Some of you may know my friend Tim Medvetz, the 'biker' Mt. Everest summiteer (Discovery Everest) with an upcoming show on Nat Geo Wild called "Going Wild." Tim leads a pretty profound life, as his main mission these days is getting young amputee U.S. service men and women up the biggest mountains on this planet. He raises the money and trains these young soldiers on his own. But Tim is also a proud New Jersey-ite, and is more than a little pissed about how this Super Bowl is being labeled 'The New York/New Jersey Super Bowl.'
"I mean what the hell!" Tim said to me on the phone today, "The Jets play in New Jersey, and they are called the New York Jets. The Giants play in New Jersey, and they are the New York Giants. The Super Bowl is in East Rutherford, NEW JERSEY, and they are calling this thing 'The New York, New Jersey Super Bowl!'"
Tim continues, "And, they didn't even ask The Boss or Bon Jovi to play halftime!" A conversation with Tim always seems to end up at The Boss or Bon Jovi, no matter what the initial subject matter is. Kind of like us Seattle-ites, where the conversation always ends up with Jimi Hendrix or coffee or the Sonics getting stolen from our city. Or this current Seahawks team.
Last week, Jerry Cantrell and I did a video feature for NFL Network about our support for the 'Hawks. The interviewer asked us both what it felt like to have our team looked at by the rest of the country as the 'bad guys.' I guess I hadn't thought about that at all up to this point. The Seahawks are the bad guys? All right. Even that prospect felt OK with the both of us. We'll take it any way we can.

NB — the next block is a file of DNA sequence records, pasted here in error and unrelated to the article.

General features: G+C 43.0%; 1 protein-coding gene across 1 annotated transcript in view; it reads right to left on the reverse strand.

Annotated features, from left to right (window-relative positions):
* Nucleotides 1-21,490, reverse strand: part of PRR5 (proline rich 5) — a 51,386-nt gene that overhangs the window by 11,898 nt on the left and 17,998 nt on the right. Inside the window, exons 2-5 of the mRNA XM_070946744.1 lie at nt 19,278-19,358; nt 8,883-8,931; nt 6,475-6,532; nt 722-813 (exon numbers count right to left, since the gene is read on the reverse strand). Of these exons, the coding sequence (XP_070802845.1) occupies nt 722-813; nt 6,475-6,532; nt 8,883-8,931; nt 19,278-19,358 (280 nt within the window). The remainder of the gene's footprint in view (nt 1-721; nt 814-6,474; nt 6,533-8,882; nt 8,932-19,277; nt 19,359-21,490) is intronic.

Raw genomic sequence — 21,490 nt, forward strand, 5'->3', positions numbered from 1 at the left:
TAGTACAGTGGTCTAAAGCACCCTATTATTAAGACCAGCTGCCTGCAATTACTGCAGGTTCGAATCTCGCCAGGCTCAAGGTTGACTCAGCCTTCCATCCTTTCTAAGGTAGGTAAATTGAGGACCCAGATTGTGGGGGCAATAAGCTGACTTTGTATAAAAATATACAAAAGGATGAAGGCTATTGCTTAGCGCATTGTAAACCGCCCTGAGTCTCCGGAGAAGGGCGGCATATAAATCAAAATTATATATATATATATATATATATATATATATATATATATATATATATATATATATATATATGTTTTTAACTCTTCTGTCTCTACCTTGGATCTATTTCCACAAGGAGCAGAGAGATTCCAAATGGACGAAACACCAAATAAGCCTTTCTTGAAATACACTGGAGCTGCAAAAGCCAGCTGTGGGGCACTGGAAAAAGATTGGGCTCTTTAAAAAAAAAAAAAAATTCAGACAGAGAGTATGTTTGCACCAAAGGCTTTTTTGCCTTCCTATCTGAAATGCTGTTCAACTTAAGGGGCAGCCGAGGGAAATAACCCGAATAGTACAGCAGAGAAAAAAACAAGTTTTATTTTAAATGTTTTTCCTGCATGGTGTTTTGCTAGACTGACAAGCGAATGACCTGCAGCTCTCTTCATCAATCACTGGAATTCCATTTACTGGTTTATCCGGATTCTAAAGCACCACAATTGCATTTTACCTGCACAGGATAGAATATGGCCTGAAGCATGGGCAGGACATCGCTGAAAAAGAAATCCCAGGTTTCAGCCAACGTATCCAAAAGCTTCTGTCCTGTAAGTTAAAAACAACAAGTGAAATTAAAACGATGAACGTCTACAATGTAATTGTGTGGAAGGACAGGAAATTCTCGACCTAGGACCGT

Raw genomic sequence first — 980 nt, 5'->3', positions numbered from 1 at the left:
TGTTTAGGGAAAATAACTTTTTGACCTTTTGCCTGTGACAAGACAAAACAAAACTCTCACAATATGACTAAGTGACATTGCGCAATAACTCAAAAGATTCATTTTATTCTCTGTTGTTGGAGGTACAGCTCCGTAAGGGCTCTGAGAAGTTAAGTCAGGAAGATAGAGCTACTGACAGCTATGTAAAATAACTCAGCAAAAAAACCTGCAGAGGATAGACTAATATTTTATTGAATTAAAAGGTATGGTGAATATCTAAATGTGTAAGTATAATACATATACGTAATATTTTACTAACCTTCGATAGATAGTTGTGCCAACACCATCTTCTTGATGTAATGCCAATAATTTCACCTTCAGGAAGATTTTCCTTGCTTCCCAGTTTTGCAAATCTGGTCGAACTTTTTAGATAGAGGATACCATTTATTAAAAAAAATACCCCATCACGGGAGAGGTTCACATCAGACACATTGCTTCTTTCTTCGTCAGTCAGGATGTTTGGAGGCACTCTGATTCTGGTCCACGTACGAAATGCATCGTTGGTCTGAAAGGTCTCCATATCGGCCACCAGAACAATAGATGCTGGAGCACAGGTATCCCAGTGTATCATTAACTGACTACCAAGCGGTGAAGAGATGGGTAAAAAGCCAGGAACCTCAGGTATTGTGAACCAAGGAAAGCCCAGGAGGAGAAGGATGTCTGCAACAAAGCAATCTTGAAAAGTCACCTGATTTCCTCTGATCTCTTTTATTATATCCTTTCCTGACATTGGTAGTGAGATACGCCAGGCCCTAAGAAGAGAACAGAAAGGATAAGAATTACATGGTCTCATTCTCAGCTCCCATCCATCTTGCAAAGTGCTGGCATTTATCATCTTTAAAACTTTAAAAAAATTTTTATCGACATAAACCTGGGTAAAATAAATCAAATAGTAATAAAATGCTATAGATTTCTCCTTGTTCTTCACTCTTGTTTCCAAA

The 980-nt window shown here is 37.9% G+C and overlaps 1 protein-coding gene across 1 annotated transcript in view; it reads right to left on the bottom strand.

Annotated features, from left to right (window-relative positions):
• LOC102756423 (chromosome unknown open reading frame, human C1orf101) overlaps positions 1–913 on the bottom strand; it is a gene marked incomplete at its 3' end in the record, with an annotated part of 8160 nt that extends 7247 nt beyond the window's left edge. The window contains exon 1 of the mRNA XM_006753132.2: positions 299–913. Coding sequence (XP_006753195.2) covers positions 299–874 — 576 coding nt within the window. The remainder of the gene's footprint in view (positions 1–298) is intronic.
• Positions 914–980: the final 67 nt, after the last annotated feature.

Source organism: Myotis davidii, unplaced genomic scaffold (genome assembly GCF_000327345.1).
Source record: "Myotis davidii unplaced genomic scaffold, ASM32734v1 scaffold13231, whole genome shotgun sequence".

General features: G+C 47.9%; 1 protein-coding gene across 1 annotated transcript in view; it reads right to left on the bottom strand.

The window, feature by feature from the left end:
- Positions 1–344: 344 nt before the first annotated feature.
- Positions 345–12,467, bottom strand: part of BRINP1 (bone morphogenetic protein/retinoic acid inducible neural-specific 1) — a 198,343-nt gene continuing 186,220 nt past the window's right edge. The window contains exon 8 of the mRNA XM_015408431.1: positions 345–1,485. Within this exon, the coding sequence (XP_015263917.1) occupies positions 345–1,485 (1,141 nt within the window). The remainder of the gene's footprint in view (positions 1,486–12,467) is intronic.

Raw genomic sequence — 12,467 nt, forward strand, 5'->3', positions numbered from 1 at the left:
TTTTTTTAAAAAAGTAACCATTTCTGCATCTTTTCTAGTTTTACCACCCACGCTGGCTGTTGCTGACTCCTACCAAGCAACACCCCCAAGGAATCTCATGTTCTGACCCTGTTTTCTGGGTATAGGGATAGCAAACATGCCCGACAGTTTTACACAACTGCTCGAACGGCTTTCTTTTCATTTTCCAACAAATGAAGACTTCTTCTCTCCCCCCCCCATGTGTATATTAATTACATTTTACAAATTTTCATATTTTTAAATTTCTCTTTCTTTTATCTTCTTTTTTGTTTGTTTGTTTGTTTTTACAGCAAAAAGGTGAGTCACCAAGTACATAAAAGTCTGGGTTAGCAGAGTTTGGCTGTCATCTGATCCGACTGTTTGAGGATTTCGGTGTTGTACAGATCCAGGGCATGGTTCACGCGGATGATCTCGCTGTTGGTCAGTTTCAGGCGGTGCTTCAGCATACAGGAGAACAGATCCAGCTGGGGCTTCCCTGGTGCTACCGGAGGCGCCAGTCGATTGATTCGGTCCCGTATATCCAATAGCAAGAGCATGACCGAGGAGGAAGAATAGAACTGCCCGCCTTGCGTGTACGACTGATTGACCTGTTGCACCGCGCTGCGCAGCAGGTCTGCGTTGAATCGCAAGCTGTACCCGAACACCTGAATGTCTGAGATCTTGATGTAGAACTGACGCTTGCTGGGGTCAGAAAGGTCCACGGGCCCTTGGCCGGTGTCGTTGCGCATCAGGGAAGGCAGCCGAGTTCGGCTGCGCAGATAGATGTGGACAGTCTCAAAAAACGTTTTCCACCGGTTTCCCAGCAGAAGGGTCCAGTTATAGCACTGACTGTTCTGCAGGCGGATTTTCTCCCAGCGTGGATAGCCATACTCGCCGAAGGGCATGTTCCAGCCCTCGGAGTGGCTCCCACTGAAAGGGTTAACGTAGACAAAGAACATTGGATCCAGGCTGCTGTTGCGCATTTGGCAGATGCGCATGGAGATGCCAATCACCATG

The Broncos, even for us Seahawks fans, are nearly impossible to villify. Peyton Manning is the golden-boy of destiny, and a large part of the rest of that team is comprised of beloved veterans. We Seahawks are punk rock, and they are classic rock. But remember, without punk rock actually shaking things up in the late 1970s, classic rock would have gone further and further into mellows-ville. It would have perhaps died a slow death of gluttony. The Seattle Seahawks have shaken up how the NFL game is played, and it is fun to watch as your team is at the forefront of something new and exciting.
"We Seahawks are punk rock, and the Broncos, classic rock."
-- Duff McKagan
And there is something to the spirit of The 12th Man this year, and more to the point, there is an intangible quality about this young Seahawks team. It doesn't seem to matter to them or anyone in Seattle, that there is no Super Bowl experience on the roster. There is some weird destiny factor that keeps this team loose and confident.
And now, I am loose and confident as I prepare to go to New York, uh, New Jersey for this game of all games. Go 'Hawks. Go 'Hawks. GO 'HAWKS.
- Duff McKagan is a founding member of Guns N' Roses and Velvet Revolver, and is currently on tour with Seattle-based Walking Papers. McKagan writes for The Seattle Weekly, Playboy and ESPN.com, and released his New York Times best-selling book "It's So Easy (and other lies)" in 2012. That same year, GN'R was inducted into The Rock And Roll Hall Of Fame.